April is the month of the military child, so before the month is through, I figured I’d better address this very important and personal topic.
There is no doubt that military kids are special. They put with an awful lot, to include long separations from one (or both) parents) due to deployments or Temporary Duty Assignments; as well as frequent moves leading to new schools, friends, houses, and lives every few years or so. Some military children must adjust to a very different mom or dad following a deployment. Post Traumatic Stress Disorder affects the entire family and a parent may return forever changed. Although much has been publicized about severe cases of PTSD, even in its mildest form, it can render a once outgoing, cheerful parent to one who is subdued, anxious, vaguely depressed or just unable to concentrate on anything for too long.
Thankfully, we have not gone through this in our family, but our boys have had to deal with many separations from their dad. Some just due to long workdays, others because of TDYs and deployments. Other times their dad is just busy and distracted with phone calls and work at home. He is “there but not there.”
I think military kids endure even more subtle things that fall below many family’s radar screens. In any military family, where the business of war is a constant—and, let’s face it, it always is—there is a low-grade tension that permeates daily life. It may be so slight as to almost be undetectable but it is there nonetheless.
There is also a sense of uncertainty about moving and whether a kid will get to finish a certain grade or graduate with his or her class. Our older son is 12 and therefore, I suspect the next move we make will affect him more dramatically than previous moves. He will be a rising eighth grader when we next pack up—not sure how that will play out but am guessing it will be tough for him to start over somewhere completely new. Many families have rising high school seniors and an upcoming move. This creates a difficult and often stressful situation for all.
My family moved often when I was a child but we were not military and I was lucky enough to finish middle school and all four years of high school at the same schools.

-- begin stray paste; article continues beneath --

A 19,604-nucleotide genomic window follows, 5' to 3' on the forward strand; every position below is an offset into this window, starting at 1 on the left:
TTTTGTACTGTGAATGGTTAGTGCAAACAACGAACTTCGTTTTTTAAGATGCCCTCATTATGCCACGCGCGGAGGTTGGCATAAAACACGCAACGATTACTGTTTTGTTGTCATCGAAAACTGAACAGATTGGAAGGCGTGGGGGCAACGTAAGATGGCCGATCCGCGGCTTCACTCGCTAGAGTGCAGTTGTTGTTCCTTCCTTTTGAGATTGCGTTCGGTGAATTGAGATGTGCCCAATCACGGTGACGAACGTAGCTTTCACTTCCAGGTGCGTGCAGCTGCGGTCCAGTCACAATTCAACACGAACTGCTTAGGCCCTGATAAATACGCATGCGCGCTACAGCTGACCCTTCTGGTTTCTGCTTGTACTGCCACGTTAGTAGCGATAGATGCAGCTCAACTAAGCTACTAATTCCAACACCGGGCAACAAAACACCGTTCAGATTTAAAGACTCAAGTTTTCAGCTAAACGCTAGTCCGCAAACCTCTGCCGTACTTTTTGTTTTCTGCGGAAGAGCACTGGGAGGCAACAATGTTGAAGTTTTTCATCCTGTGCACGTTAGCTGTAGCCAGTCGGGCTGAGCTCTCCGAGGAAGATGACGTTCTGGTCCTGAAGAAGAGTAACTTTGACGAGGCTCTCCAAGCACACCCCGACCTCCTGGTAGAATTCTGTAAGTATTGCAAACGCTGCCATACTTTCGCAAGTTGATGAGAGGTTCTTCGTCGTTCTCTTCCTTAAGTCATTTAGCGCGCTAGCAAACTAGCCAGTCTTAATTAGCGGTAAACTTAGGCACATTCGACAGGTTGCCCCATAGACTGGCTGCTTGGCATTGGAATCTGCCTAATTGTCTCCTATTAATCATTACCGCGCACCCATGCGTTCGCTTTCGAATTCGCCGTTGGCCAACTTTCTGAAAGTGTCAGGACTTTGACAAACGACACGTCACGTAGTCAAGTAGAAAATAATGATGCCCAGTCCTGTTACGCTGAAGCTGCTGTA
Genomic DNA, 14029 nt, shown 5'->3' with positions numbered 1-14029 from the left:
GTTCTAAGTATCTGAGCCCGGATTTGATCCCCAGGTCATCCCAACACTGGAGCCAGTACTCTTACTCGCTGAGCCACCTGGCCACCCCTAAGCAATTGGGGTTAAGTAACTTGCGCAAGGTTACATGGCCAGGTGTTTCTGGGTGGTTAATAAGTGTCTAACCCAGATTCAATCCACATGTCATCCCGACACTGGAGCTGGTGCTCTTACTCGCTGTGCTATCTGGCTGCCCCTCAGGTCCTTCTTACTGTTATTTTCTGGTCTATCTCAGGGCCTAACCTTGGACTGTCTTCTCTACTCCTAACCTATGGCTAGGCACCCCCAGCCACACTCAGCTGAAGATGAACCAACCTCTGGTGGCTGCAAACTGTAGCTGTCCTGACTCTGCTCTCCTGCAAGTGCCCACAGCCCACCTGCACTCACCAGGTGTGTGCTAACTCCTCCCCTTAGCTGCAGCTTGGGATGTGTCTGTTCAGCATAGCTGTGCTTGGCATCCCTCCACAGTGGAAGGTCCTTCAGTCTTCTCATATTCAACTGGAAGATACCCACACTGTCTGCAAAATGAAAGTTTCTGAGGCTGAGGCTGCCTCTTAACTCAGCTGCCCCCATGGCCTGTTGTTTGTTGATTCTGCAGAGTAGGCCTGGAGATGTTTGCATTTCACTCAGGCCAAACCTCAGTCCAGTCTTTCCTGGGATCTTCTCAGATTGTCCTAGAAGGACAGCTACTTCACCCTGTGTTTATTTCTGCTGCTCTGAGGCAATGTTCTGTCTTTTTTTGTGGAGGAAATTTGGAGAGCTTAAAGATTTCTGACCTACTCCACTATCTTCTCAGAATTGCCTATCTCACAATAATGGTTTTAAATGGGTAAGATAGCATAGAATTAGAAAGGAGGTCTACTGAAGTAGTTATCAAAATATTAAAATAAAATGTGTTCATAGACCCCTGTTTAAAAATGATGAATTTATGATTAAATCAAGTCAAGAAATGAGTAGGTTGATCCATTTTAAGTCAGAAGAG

Of course, some kids look forward to changing schools for a variety of reasons. They may be experiencing bullying, or are just not fitting in at their current school. Others may not be challenged academically or, are falling behind, grade-wise. Sometimes a fresh start is just the ticket for kids struggling with these issues.
Many people believe military children have better social skills and more curiosity about the world in general than the average civilian kid. This can be debated but assuming it’s true, perhaps these skills are honed from more exposure to a variety of locations, cultures, and ways of life. For example, spending three years in Germany followed by several in Alaska and then a stint in northern Virginia is bound to create some character-building and life lessons. Seeing different lifestyles, experiencing vastly different climates and types of terrain, and even learning new languages, can be an invaluable education for a kid. Just like adults, some children embrace the experience of living in new or foreign places more enthusiastically than others. We all know the family stationed in Europe who rarely want to travel farther than their local PX. But this tends to be the exception rather than the norm.
Which brings me to my next point. Kids take their cues from their folks and if I am grumbling about an upcoming move, you can bet my boys aren’t going to look forward to it either. Same goes for a deployment. I need to watch my attitude and choose my words carefully as my husband’s year away approaches. Not to say that I should be a “Pollyanna” about it but the older I get, the more I see the connection between what I tell myself and how I feel. Since I pretty much wear my heart on my sleeve, our sons can read my moods well and, as the old adage goes: “if mama ain’t happy, ain’t no one happy.”
So let’s celebrate the military child! He or she has many challenges but also many advantages...and so many opportunities. Hug a military kid today and tell him he’s special, because he is.